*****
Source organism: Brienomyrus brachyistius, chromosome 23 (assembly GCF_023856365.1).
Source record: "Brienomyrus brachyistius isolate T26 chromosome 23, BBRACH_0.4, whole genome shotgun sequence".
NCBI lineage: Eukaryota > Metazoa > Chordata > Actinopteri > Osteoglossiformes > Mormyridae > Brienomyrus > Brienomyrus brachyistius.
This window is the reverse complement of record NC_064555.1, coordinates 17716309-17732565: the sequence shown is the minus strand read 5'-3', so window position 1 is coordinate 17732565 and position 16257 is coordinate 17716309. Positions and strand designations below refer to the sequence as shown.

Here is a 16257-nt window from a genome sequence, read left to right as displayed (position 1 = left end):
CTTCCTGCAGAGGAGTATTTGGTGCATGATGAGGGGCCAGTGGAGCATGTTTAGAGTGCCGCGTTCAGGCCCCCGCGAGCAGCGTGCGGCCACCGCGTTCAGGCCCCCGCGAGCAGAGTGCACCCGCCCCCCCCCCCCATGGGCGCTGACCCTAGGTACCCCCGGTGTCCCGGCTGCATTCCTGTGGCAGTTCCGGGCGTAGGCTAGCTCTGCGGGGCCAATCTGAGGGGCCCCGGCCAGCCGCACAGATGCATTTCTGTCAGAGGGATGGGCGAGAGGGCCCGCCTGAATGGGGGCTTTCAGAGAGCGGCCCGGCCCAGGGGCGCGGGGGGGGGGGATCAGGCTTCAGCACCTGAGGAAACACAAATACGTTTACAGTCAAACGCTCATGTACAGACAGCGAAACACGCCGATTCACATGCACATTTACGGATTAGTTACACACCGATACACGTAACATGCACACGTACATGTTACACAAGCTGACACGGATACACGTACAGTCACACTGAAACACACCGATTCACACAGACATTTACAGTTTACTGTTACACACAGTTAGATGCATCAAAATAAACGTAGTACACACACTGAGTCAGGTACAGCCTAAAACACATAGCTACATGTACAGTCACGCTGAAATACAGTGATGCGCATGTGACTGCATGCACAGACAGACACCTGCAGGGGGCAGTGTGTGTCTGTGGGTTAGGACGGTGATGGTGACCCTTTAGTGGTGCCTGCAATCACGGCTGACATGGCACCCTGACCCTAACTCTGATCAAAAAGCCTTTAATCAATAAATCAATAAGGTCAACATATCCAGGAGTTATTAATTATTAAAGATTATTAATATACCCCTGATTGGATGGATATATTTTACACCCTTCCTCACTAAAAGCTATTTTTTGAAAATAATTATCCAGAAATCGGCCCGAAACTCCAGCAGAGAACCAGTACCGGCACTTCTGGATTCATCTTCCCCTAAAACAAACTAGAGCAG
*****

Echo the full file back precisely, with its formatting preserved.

Source organism: Brienomyrus brachyistius, chromosome 23 (assembly GCF_023856365.1).
Source record: "Brienomyrus brachyistius isolate T26 chromosome 23, BBRACH_0.4, whole genome shotgun sequence".
NCBI lineage: Eukaryota > Metazoa > Chordata > Actinopteri > Osteoglossiformes > Mormyridae > Brienomyrus > Brienomyrus brachyistius.
This window is the reverse complement of record NC_064555.1, coordinates 17716309-17732565: the sequence shown is the minus strand read 5'-3', so window position 1 is coordinate 17732565 and position 16257 is coordinate 17716309. Positions and strand designations below refer to the sequence as shown.

Here is a 16257-nt window from a genome sequence, read left to right as displayed (position 1 = left end):
CTTCCTGCAGAGGAGTATTTGGTGCATGATGAGGGGCCAGTGGAGCATGTTTAGAGTGCCGCGTTCAGGCCCCCGCGAGCAGCGTGCGGCCACCGCGTTCAGGCCCCCGCGAGCAGAGTGCACCCGCCCCCCCCCCCCATGGGCGCTGACCCTAGGTACCCCCGGTGTCCCGGCTGCATTCCTGTGGCAGTTCCGGGCGTAGGCTAGCTCTGCGGGGCCAATCTGAGGGGCCCCGGCCAGCCGCACAGATGCATTTCTGTCAGAGGGATGGGCGAGAGGGCCCGCCTGAATGGGGGCTTTCAGAGAGCGGCCCGGCCCAGGGGCGCGGGGGGGGGGGATCAGGCTTCAGCACCTGAGGAAACACAAATACGTTTACAGTCAAACGCTCATGTACAGACAGCGAAACACGCCGATTCACATGCACATTTACGGATTAGTTACACACCGATACACGTAACATGCACACGTACATGTTACACAAGCTGACACGGATACACGTACAGTCACACTGAAACACACCGATTCACACAGACATTTACAGTTTACTGTTACACACAGTTAGATGCATCAAAATAAACGTAGTACACACACTGAGTCAGGTACAGCCTAAAACACATAGCTACATGTACAGTCACGCTGAAATACAGTGATGCGCATGTGACTGCATGCACAGACAGACACCTGCAGGGGGCAGTGTGTGTCTGTGGGTTAGGACGGTGATGGTGACCCTTTAGTGGTGCCTGCAATCACGGCTGACATGGCACCCTGACCCTAACTCTGATCAAAAAGCCTTTAATCAATAAATCAATAAGGTCAACATATCCAGGAGTTATTAATTATTAAAGATTATTAATATACCCCTGATTGGATGGATATATTTTACACCCTTCCTCACTAAAAGCTATTTTTTGAAAATAATTATCCAGAAATCGGCCCGAAACTCCAGCAGAGAACCAGTACCGGCACTTCTGGATTCATCTTCCCCTAAAACAAACTAGAGCAG